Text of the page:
Flynn effect

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The Flynn effect (or the Lynn-Flynn effect) refers to the (earlier) observed worldwide increases in average IQ test results.

Since the start of IQ testing, raw scores on IQ tests earlier increased worldwide. For example, raw test scores on a popular IQ test in the United States increased by 3 IQ point each decade. The effect was not initially noticed, since the average score is always set to 100, when a new test IQ or a new edition of a test IQ is created and a new standardization group is tested. It only became apparent when different standardization groups were compared.[1][2]

The effect was first demonstrated by Richard Lynn, when he demonstrated that the average IQ of Japan had increased substantially over several decades. A similar increase was later demonstrated in several other countries by James R. Flynn and was named the Flynn effect. It has been argued that the effect should be called the "Lynn-Flynn effect", since it was first discovered by Lynn.[3]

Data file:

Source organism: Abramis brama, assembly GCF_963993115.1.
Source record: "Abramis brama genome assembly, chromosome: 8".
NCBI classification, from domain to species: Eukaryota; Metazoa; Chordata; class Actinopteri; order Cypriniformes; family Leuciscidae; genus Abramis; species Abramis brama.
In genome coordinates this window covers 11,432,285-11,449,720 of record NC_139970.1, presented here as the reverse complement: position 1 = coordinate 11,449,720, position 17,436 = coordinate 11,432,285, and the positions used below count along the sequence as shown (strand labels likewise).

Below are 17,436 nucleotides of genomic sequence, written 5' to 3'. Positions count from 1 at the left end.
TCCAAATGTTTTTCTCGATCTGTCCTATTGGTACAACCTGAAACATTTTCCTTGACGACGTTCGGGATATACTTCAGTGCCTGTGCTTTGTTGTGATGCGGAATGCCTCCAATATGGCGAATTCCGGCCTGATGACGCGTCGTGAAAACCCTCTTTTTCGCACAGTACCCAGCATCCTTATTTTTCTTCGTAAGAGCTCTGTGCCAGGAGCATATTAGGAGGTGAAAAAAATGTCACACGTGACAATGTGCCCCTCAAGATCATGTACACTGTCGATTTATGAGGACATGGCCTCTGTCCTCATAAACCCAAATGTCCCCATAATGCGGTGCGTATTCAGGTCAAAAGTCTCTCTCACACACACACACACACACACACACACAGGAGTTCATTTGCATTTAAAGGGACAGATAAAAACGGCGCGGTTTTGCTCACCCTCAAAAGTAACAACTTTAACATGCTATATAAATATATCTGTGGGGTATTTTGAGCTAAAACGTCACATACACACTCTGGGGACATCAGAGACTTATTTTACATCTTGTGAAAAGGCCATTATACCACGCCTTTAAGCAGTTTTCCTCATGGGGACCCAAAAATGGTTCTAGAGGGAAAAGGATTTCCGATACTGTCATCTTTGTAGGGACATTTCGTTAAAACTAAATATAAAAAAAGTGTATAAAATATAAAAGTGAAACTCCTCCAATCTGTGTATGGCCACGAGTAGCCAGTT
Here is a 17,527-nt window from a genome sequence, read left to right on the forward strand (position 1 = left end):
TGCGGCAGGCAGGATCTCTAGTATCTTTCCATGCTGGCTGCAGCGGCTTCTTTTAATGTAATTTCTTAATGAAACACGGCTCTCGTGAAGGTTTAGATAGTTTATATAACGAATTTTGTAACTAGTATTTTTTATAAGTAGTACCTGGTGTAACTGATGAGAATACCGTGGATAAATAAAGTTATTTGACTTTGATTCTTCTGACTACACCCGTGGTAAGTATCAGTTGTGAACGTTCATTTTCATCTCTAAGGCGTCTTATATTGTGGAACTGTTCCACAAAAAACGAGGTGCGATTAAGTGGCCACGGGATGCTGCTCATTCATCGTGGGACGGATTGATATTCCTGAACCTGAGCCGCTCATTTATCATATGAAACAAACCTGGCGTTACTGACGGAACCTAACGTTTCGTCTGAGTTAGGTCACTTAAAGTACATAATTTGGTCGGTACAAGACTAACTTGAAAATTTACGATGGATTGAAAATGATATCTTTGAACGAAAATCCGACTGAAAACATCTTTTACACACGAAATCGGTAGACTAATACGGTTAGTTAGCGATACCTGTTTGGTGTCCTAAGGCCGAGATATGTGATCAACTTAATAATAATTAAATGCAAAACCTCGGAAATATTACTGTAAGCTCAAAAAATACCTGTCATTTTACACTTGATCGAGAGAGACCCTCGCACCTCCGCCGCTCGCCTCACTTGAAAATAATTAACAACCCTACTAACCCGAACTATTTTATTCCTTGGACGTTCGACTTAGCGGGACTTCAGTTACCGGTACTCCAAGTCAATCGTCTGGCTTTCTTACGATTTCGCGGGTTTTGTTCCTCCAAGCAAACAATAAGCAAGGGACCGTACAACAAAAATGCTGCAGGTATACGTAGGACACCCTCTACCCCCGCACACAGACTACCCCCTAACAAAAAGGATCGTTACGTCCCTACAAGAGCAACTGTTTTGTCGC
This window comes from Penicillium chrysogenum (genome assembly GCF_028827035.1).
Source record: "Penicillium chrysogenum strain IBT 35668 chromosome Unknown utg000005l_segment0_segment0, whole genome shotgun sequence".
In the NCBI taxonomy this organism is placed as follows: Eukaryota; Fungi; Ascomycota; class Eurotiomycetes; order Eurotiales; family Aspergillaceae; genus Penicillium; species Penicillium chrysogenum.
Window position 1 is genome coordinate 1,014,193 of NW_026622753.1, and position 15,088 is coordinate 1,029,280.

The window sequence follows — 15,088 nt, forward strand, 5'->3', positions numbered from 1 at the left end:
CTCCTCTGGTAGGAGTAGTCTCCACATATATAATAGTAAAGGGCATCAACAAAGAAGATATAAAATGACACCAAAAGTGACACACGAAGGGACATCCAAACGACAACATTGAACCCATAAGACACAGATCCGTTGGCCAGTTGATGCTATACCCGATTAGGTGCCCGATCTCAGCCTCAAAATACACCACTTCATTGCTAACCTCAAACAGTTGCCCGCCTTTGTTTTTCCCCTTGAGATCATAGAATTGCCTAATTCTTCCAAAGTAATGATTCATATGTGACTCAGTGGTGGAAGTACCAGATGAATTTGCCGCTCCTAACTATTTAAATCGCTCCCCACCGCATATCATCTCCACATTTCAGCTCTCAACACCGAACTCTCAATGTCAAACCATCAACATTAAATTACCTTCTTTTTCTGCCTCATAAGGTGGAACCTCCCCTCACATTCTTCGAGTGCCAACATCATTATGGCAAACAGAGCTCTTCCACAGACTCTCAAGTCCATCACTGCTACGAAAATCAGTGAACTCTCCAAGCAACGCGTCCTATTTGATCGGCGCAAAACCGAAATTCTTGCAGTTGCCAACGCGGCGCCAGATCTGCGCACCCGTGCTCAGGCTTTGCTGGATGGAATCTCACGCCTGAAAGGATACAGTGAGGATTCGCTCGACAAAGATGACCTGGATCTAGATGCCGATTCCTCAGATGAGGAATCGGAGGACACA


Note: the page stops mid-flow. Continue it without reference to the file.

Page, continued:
See Race and intelligence: The genetics or not debate: The Flynn effect regarding possible causes, relation to the g factor, and argued implications for racial IQ differences.

See Dysgenics: Intelligence regarding the effect having (earlier) masked an opposite slower decline in genotypic IQ, due to dysgenics,, as well as recent research finding that the Flynn effect has more recently reversed in many developed countries, where IQ test results are now instead declining.


  1. Neisser U (1997). "Rising Scores on Intelligence Tests". American Scientist 85: 440–7.
  2. Neisser et al. (February, 1996). Intelligence: Knowns and Unknowns. Board of Scientific Affairs of the American Psychological Association.
  3. Secular gains in IQ not related to the g factor and inbreeding depression -- unlike Black-White differences: A reply to Flynn. Rushton J.P. Personality and Individual Differences, Volume 26, Number 2, February 1999 , pp. 381-389(9)